The Marvelous Gooney Bird
It could be argued that modern air transportation began in 1931with
the tragic death of Knute Rockne, the much-loved Notre Dame football
coach. A national figure of legendary status, his death in a Fokker
Tri-motor airliner touched off a national furor to upgrade airline transportation.
The airlines responded immediately with frantic demands to the aircraft
industry for faster, safer airplanes. In a good news, bad news scenario,
Boeing’s new design, the sleek twin-engine 247, appeared as if
it would satisfy all demands—this was the good news. The bad news
was that the 247 was effectively shut out of the market when United
Airlines bought all of the available production. This forced the other
airlines to look elsewhere and that “elsewhere” was Douglas
aircraft. In the long run, this turned out to be really good news for
the world, in general.
Douglas was already well along with its own design, the DC-1, which
mutated into the 16 passenger DC-2 before the series went into production.
Then C. R. Smith of American Airlines stepped in and applied the coup
de grace necessary to guarantee the airplane’s dominance of air
travel for decades to come: he wanted sleeper berths and more seats,
which lead to a slightly larger airplane initially known as the Douglas
Sleeper Transport. Then they put 21 seats in it and named it the DC-3.
Need we say more?
The DC-3 completely rewrote the rules of commercial air transportation.
Suddenly the industry had an airplane that could carry enough people
fast enough that the operator could actually make money. This was a
novel concept at the time because no one had yet figured out how to
make a profit carrying passengers. By 1940, a reported 80-90%% of all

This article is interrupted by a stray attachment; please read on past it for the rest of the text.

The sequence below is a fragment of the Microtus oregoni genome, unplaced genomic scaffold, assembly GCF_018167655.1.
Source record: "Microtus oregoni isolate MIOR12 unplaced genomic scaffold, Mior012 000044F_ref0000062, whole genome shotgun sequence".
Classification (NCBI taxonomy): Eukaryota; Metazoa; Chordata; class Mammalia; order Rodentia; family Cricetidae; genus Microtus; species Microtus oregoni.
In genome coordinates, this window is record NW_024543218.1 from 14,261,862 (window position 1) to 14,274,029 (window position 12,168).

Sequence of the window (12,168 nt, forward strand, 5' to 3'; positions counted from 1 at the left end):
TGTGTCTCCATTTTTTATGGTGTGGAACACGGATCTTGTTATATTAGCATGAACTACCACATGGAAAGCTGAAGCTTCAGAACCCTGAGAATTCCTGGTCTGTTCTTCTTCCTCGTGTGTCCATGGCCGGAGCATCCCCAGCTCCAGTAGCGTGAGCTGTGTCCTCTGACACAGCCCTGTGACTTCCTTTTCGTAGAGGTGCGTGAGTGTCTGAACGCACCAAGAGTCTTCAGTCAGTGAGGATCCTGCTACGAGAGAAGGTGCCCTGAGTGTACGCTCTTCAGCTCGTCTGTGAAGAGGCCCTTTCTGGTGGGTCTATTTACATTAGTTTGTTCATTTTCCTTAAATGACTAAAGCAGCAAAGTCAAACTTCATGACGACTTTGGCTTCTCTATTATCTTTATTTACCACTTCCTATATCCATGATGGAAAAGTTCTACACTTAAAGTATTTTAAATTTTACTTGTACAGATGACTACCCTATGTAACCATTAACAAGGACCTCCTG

airline passengers in the US were riding in the smooth luxury of DC-3’s.
Single-handedly, the DC-3 made airline travel not only popular, but
also profitable, a winning combination.
Then World War II kicked the DC-3 into high gear. An estimated 455 had
been built for the airlines when it became apparent that the airplane
would be a terrific troop and freight transport. This turned out to
be a gross understatement because matter what or where it was asked
to perform the Gooney Bird did so in spades and over 10,000 were built
in America alone, with additional thousands built under license in Russia.
Today, the youngest DC-3/C-47 in existence is closing in on sixty years
of age, with many of them entering their seventh decade. Still, when
today’s high-tech computers analyze what aircraft delivers the
lowest cost per freight mile and is capable of withstanding grueling
conditions, more often than not the old Gooney is at the top of the
list. We don’t see them disgorging passengers at LaGuardia or
O’Hare any more, but from the frozen tundra of the north to steaming
jungles down south, the old gal is still earning her keep.
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